Fuller recalled Monroe as one of the best he ever saw at getting fans mad. “He was really pretty much just full of shit, but I learned an awful lot from him as a young guy. I got a lot of that ‘full of shit’ from him. Sputnik would go to the ring, he’d start the match off and if he’d never worked the town before it, he’d always do it. He’d make the jump for the top rope, miss it, before the match would even start, sell his back like crazy, get up madder than hell at the referee, saying the ropes weren’t tight enough to make his jump over the top — he’d find 14 reasons why he busted his ass,” Fuller said.
“He could really talk, and get the people irritated. He always knew when to make his move. He was a pretty good tough guy when I wrestled him,” added Jose Lothario. “He always got the people excited, one way or another. When he got in the ring, he got serious.”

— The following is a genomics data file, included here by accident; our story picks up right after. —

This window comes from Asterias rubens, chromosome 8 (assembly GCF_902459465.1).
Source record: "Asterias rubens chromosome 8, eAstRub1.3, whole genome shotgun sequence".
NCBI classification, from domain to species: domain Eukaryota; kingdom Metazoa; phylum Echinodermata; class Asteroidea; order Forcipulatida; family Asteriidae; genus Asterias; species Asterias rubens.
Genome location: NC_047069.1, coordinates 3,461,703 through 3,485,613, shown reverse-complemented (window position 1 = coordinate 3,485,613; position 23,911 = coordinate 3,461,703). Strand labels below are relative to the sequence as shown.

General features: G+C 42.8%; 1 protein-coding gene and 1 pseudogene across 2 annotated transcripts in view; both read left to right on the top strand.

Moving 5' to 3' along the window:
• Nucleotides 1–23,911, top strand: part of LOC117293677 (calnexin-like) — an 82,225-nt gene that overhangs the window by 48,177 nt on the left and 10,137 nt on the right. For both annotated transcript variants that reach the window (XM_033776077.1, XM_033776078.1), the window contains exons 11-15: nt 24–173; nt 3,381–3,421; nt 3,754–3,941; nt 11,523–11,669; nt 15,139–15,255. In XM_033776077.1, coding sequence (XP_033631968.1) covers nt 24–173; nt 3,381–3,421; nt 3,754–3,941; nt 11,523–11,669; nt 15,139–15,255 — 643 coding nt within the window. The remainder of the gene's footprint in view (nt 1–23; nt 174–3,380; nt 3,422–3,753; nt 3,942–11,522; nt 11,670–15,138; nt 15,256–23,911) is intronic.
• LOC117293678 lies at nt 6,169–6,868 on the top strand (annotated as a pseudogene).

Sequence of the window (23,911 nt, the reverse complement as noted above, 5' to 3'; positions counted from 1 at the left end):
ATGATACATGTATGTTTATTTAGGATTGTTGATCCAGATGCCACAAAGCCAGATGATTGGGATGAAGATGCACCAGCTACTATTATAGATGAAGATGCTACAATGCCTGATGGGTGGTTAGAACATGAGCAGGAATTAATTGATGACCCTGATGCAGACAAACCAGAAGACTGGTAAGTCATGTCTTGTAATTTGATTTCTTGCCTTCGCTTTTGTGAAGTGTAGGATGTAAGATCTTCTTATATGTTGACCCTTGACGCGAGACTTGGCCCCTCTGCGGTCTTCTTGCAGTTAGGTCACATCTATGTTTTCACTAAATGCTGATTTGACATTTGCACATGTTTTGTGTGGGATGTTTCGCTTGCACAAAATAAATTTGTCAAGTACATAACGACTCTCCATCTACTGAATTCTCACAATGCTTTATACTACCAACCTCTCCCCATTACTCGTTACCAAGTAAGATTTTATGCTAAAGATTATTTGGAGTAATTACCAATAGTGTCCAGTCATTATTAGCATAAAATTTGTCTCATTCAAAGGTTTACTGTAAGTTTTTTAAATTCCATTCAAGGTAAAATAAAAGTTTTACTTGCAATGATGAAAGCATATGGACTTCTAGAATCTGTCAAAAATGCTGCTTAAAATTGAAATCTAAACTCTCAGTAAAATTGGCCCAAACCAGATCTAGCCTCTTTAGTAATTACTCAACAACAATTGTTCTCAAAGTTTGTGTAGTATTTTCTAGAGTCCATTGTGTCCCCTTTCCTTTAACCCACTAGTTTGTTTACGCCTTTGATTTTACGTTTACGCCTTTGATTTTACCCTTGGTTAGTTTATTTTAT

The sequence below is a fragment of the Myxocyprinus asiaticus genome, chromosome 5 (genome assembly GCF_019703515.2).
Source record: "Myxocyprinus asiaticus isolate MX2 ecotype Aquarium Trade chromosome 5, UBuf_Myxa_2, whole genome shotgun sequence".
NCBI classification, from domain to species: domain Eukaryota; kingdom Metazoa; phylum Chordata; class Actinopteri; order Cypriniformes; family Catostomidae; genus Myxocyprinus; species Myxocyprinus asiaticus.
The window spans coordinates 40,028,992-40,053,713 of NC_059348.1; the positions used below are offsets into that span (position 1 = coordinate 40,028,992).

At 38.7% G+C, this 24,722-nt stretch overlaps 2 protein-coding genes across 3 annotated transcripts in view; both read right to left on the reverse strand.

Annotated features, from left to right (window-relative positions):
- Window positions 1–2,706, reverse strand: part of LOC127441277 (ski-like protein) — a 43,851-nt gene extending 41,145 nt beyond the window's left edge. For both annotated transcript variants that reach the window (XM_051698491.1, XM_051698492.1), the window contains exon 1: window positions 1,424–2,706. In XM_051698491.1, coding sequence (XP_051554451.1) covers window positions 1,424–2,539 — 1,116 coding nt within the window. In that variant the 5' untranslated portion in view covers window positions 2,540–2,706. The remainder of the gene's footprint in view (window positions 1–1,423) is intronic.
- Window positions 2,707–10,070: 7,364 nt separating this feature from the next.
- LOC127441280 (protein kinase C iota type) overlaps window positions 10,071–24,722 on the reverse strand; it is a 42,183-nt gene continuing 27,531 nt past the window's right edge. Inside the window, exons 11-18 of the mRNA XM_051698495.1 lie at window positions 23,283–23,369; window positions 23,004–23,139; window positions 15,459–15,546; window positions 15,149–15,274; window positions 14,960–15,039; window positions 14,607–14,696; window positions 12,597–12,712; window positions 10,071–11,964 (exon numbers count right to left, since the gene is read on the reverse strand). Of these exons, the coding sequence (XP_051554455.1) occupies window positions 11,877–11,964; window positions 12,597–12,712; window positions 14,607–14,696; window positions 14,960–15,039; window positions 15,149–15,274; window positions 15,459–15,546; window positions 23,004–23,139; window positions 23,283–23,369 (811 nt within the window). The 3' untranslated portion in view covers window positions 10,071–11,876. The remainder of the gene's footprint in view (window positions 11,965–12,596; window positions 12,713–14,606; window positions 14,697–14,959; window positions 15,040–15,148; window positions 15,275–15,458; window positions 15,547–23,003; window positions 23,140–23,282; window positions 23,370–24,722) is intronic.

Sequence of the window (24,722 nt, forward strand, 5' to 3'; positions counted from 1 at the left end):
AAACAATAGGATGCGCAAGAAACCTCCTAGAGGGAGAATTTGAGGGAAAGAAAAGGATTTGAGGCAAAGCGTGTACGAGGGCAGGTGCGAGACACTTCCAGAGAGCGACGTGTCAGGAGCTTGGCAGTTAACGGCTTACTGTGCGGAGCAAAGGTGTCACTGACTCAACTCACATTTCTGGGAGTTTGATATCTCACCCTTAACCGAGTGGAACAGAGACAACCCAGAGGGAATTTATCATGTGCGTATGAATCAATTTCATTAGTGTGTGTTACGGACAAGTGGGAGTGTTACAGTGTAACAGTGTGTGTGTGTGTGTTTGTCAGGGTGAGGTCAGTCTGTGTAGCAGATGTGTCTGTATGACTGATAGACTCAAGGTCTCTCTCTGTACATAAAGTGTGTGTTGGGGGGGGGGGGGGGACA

Incredibly, Goddard hooked up with him when he was 12 for a three-day trip through Florida. “We spent a few days with him, I rode with him, Big Bill Dromo, Rocket Monroe, Saul Weingeroff to three towns those three nights. I just had the time of my life as a little kid, 12 years old, slept all the way back in the back of their station wagon with these world championship belts on my lap,” he said. Though Monroe drank and cursed with the best of them, “I just overlooked all of that because I liked him so much,” Goddard said.
Monroe and Billy Wicks had one of the great battles in Memphis history in 1959, when Monroe’s hard-pounding ways earned the dubious distinction of being “the most hated man in Memphis,” Charles Gillespie of the Memphis Commercial Appeal wrote. That might be because Monroe addressed fans as “liver-lipped little pukes.”